3) Information on CSPP-related corporate bond holdings is published on a weekly, monthly and semi-annual basis depending on the type of publication. Aggregate holdings and a breakdown of primary and secondary market purchases are published on a weekly and monthly basis, respectively, while a breakdown of holdings by rating, country and sector is published semi-annually. This information is made available in the context of the APP so that observers can gain an insight into the Eurosystem’s overall purchases.
4) In the context of the Eurosystem’s securities lending facilities under PEPP and the APP the ECB publishes aggregate monthly average on-loan balance of public sector securities for the Eurosystem and the daily on-loan balances, together with breakdowns by collateral type (securities or cash). The data is published every third Monday of the month for the previous month.
The ECB considers that it provides as much information as possible, while allowing for an effective implementation of the programmes. The ECB notes that other major central banks holding similar policy portfolios such as the Bank of England provide broadly the same level of information, excluding the publication of holdings per security/ISIN.
3. Possible effects of the disclosure of the information requested by the complainant
The complainant asked to see the specific amount of holdings of bonds and their value per bond. The ECB representatives explained that this information is not public and is stored in an internal confidential ECB database. The ECB representatives showed the Ombudsman’s inquiry team the structure and content of that database.
The ECB representatives provided further explanations on why they believe that no public access should be given to the information contained in that database. According to their explanation, if the information is made public, market participants could anticipate ECB purchases and could adjust their own behaviour, leading to market distortions. The ECB representatives explained that the release of both current and historic information contained in the database could have negative effects. The latter could allow market participants to predict the ECB’s future purchasing strategy by identifying purchasing or selling patterns. Therefore, the particular information requested by the complainant could not be released, not even after the particular purchase programme is closed.
The ECB representatives agreed it might be possible to share more detailed information on the possible effects of disclosure without disclosing confidential information as such. To that regard, the ECB will draw up a document containing more details on the mechanism of purchase programmes and the risks associated with the disclosure of the information in question. The ECB will share this document with the Ombudsman’s inquiry team, and it could be shared with the complainant.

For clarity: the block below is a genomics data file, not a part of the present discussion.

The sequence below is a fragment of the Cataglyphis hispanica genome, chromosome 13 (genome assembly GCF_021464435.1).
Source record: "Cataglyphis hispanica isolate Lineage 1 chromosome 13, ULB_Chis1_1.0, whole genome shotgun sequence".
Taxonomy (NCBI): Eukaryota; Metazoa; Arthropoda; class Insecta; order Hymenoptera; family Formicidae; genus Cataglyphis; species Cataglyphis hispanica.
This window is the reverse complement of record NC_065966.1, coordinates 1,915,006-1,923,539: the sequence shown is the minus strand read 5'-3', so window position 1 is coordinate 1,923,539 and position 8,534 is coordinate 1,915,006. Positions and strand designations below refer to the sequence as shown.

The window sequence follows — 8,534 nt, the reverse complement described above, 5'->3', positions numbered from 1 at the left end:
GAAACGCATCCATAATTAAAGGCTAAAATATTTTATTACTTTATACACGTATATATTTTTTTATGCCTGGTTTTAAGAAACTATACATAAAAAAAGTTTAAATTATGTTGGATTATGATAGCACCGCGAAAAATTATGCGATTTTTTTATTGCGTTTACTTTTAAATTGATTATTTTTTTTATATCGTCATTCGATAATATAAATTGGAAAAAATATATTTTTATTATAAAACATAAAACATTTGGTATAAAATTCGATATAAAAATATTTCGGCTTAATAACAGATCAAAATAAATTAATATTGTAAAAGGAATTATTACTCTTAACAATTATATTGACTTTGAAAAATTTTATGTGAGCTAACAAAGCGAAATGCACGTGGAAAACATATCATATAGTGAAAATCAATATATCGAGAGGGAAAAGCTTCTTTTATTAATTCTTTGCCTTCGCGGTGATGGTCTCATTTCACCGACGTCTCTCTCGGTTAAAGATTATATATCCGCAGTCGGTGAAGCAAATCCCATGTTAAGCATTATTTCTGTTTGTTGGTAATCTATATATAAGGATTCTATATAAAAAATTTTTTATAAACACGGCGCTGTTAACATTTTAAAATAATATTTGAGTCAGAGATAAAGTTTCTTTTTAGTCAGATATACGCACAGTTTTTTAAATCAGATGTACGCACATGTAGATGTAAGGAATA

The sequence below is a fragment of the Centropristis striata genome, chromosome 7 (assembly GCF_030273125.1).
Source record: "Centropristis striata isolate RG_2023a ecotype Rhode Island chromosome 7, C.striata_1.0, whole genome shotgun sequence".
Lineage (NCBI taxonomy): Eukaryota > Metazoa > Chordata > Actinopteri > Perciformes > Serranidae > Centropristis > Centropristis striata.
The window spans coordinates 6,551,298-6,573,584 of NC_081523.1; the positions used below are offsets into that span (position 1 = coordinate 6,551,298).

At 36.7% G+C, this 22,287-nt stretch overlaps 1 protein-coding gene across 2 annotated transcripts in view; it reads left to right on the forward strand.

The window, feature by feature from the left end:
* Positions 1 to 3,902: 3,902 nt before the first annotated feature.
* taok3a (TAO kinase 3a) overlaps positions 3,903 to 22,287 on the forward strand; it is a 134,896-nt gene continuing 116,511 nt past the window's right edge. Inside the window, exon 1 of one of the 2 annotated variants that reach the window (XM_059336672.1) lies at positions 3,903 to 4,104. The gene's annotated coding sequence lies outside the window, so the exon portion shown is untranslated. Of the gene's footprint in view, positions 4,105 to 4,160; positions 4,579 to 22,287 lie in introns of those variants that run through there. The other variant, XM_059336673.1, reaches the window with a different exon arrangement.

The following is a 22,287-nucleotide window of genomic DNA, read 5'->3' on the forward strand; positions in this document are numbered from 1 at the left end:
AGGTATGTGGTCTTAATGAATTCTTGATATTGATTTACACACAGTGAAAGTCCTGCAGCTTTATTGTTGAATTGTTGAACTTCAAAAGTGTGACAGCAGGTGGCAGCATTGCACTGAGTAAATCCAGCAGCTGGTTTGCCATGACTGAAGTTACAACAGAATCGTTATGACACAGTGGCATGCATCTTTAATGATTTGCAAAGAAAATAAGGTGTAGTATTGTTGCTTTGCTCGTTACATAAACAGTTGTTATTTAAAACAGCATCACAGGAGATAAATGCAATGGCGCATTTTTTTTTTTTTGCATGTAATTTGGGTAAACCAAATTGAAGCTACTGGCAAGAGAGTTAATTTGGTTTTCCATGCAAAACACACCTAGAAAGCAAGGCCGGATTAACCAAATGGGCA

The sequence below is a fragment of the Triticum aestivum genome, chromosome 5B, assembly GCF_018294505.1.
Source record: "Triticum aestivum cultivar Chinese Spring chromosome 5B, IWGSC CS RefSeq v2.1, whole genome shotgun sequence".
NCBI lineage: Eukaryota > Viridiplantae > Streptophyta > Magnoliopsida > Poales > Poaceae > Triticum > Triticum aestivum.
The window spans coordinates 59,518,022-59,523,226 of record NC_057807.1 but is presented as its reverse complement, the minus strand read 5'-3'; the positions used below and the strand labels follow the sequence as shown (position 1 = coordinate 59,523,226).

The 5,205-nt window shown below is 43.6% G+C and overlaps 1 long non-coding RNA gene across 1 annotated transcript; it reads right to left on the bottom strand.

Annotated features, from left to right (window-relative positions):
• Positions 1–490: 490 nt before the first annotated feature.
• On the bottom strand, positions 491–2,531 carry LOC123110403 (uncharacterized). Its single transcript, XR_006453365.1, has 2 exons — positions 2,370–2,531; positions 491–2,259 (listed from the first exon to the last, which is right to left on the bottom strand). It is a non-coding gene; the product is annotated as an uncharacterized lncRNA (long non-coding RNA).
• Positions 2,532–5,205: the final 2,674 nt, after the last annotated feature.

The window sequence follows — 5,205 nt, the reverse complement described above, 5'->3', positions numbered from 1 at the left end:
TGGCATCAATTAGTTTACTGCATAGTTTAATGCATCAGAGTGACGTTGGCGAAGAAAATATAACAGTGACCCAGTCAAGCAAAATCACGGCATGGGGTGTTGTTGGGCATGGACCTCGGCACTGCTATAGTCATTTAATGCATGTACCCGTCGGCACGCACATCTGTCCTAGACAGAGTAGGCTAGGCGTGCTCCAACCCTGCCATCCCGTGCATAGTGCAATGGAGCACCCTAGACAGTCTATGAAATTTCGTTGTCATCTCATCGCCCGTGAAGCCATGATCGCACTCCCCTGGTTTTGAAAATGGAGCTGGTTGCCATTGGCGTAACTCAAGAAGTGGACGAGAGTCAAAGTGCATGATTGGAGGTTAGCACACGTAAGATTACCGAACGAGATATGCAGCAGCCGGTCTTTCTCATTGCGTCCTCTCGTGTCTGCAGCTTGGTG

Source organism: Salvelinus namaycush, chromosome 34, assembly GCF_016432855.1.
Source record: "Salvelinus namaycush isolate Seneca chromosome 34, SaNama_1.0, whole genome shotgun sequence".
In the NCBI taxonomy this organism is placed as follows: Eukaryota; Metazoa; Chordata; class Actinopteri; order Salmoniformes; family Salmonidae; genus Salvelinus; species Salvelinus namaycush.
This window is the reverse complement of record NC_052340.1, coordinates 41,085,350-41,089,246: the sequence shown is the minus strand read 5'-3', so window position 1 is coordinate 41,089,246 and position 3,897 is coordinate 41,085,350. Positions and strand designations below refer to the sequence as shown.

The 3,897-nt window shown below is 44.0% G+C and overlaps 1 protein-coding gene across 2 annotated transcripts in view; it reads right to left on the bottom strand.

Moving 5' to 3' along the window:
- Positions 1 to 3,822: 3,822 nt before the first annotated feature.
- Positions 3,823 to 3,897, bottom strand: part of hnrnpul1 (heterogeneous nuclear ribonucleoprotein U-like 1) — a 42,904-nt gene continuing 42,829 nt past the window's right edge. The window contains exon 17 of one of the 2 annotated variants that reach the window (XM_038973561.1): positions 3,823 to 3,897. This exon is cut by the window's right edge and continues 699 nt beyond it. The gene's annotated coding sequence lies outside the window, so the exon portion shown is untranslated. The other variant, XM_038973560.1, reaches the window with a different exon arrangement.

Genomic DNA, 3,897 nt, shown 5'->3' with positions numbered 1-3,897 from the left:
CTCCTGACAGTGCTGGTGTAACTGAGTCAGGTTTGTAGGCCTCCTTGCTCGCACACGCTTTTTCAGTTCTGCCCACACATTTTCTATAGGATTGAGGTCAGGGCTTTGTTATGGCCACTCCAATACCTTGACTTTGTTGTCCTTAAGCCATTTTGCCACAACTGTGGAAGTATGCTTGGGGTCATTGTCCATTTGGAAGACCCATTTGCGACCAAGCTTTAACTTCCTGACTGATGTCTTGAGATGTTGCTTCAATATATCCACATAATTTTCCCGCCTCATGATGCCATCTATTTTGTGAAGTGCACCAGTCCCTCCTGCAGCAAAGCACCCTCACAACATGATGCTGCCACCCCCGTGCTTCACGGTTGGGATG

4. Release of information on green assets held by the ECB
When asked about the possibility of releasing more information on the amount of “green” bonds held by the ECB, the ECB representatives replied that ECB representatives regularly provide updates on this type of information, for example in speeches. An example is “Never waste a crisis: COVID-19, climate change and monetary policy”, a speech by Isabel Schnabel, member of the Executive Board of the ECB, held at a virtual roundtable on “Sustainable Crisis Responses in Europe” organised by the INSPIRE research network, 17 July 2020. In addition, the ECB representatives at the meeting referred to the ECB’s on-going strategy review in which the issue of climate change and the role and responsibilities of the central bank will be reflected upon.
5. Documents provided to the Ombudsman’s inquiry team
The ECB had shared the following documents with Mr Spoerer and Ms Marin of the Ombudsman’s inquiry team on 16 November 2020 (and subsequently with Ms Hickey):
- ECB initial reply to the complainant
- ECB reply to the confirmatory application of the complainant
- Cover e-mail to the confirmatory reply with additional information
Conclusion of the inspection of documents / meeting
The Ombudsman’s inquiry team thanked the ECB representatives for their time and the explanations provided, as well as the documents provided ahead of the meeting. The ECB will inform the Ombudsman’s inquiry team by when and in which form the document mentioned under point 3 would be drawn up.
Brussels, 18 November 2020
Rosita Hickey Markus Spoerer
Director of Inquiries Inquiries Officer